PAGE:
It is difficult to put into words how the next five weeks at Bella Vita changed me. I unpacked my bags and my expectations and just began living a new life. I worked in the mornings, lounged in the afternoons, and enjoyed home cooked meals and the company of pleasant strangers in the evenings.

I learned how quickly strangers can become friends, and how easily my heart can break when they go away.

I learned that honest work, friends, sunshine, delicious food, and the sea really can bring the greatest happiness.

I learned not to hold too tightly to any schedule because life has a plan and 9/10 times it’s going to overrule yours.

I learned that there will always be moments when I feel the emptiness.

Most importantly, I learned that what I had been looking for was “home”, and it could never be found just in a place or a person.

I felt it a dozen times while I was at Bella Vita—

At dinner while watching the sunset with a new but dear friend.

Looking out over the sea and enjoying the silence with a companion.

Walking alone and encountering flowers and trees I had never seen before.

Driving on the crazy Italian mountain roads with the sunshine and wind in my hair while listening to music on the radio.

Eating gelato so good I was surprised every time I reached the bottom of the cone.

Laughing with a friend over my poor knife cutting skills while trying to prepare a meal together.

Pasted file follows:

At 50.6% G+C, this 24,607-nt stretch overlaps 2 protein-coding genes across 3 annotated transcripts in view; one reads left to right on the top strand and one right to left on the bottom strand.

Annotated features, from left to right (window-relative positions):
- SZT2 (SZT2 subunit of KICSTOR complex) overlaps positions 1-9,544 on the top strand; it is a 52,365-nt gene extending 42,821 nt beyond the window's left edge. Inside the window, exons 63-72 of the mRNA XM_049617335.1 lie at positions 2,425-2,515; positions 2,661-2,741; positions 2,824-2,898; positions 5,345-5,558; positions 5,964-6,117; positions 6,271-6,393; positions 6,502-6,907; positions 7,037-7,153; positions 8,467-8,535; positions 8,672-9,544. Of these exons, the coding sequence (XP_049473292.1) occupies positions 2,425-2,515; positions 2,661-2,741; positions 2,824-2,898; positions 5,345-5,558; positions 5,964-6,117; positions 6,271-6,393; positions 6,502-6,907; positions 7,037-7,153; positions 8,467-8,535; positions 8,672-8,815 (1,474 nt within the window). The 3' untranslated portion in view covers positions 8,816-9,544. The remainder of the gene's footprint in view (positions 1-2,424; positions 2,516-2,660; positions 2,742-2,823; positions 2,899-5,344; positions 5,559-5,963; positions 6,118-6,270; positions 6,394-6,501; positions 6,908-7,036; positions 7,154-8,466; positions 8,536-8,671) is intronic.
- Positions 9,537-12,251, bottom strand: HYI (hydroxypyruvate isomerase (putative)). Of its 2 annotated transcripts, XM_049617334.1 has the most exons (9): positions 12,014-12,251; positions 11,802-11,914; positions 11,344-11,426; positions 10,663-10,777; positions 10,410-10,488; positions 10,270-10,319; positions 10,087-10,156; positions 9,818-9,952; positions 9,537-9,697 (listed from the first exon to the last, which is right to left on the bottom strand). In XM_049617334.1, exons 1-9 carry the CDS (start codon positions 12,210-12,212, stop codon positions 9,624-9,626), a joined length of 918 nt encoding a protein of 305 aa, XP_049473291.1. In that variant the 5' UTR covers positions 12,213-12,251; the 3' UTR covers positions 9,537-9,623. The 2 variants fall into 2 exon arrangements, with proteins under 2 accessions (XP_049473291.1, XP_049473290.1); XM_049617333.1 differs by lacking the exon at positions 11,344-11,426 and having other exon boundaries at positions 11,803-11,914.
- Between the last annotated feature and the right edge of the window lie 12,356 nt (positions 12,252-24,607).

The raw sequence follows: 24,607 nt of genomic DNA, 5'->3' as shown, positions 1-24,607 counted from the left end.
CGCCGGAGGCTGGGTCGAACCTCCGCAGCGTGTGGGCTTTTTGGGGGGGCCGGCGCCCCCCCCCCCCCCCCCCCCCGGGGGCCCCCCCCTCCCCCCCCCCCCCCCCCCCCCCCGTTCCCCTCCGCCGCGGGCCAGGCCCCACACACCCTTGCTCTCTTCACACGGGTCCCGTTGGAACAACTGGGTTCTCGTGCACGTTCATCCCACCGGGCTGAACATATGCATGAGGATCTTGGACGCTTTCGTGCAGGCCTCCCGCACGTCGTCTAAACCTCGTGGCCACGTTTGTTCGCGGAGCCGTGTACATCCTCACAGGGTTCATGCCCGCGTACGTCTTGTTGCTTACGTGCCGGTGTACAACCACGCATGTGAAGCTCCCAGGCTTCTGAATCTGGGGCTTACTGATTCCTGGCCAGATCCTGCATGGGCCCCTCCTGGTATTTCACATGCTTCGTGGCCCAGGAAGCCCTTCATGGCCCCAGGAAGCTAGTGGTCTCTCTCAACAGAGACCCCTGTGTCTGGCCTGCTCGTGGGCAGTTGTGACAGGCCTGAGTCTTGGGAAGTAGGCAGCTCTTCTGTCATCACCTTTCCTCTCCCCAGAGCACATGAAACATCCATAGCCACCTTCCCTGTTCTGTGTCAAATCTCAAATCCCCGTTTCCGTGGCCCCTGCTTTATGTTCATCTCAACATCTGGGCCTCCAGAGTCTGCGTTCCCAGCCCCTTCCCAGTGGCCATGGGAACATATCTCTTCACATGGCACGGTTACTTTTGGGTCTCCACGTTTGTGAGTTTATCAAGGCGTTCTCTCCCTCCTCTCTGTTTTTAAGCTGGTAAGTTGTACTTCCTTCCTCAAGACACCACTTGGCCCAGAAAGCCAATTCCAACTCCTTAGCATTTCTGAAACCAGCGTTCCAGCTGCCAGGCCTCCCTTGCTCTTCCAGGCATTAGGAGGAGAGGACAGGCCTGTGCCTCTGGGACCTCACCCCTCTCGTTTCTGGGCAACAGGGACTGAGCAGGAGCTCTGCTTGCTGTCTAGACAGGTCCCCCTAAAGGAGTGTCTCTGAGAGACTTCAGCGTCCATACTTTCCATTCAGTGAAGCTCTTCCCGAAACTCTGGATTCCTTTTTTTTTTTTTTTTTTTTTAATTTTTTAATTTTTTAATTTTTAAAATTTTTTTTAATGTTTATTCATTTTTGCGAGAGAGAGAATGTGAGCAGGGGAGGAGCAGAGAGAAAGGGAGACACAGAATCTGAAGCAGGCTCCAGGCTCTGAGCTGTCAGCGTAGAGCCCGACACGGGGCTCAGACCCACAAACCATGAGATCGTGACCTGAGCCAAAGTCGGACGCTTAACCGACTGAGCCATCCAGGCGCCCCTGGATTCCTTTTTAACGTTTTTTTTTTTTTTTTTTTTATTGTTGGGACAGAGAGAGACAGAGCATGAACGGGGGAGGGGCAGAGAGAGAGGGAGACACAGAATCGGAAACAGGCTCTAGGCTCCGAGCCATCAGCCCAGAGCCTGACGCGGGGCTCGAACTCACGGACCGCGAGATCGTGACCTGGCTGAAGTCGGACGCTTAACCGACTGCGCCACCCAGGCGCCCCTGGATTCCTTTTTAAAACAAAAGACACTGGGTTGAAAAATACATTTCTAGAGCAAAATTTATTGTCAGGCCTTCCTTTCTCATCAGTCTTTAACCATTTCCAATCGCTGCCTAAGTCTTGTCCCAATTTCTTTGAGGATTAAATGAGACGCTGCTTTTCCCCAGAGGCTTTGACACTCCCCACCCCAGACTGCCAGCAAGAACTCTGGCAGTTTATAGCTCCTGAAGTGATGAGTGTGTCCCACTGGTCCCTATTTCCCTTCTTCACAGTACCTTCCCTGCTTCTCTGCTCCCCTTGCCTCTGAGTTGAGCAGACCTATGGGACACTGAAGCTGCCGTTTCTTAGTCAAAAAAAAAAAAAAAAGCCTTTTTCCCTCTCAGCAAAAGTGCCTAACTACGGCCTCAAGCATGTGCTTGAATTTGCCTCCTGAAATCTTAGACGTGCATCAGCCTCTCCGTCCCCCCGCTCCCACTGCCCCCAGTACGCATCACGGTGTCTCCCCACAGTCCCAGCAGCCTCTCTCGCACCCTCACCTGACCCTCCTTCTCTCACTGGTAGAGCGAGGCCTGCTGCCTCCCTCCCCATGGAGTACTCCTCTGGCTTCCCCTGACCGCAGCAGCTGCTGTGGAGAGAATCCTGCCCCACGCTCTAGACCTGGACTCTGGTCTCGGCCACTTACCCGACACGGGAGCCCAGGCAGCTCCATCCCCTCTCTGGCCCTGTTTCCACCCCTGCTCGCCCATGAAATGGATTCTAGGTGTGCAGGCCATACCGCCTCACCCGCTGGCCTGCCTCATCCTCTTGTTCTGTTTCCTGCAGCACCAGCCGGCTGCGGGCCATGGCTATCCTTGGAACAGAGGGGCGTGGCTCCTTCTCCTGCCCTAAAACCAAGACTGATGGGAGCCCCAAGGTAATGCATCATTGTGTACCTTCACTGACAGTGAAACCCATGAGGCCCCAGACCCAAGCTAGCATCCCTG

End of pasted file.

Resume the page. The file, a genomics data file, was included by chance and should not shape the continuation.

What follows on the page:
Using homemade Italian language flash cards at a public dinner with my coworkers and listening in to the many conversations around us with smiles on our faces and food in our bellies.

Drinking cups of Earl Grey tea in the late afternoons with a friend and enjoying the dying light outside the window.

Taking a nap with the neighborhood canine companion in the middle of a warm, sunny afternoon.

It was moments like these when I felt like I had found what I’d been searching for, and I had to accept that they were only moments. Moments with amazing people, in breath-taking places, and moments that I had to let go to truly enjoy. If I tried to hold too tightly to them, they began to only make me sad because they were over. So in this way I learned that it really is living life in the moment and accepting the end of things that allowed me to find what I had been looking for.

After many conversations, sunsets, shell hunting expeditions, delicious dinners, laughs, goodbyes, and minor heartbreaks, it was time for me to leave Italy. Getting on the train and saying farewell to two people so close to my heart felt like a betrayal to myself and my happiness. But I got on the train and waved so long, and allowed it all to become  a beautiful memory.

No matter what other adventures I may have, I will never forget my time at Bella Vita— so aptly named “Beautiful Life”— because it was here that I came to accept how beautiful life really can be.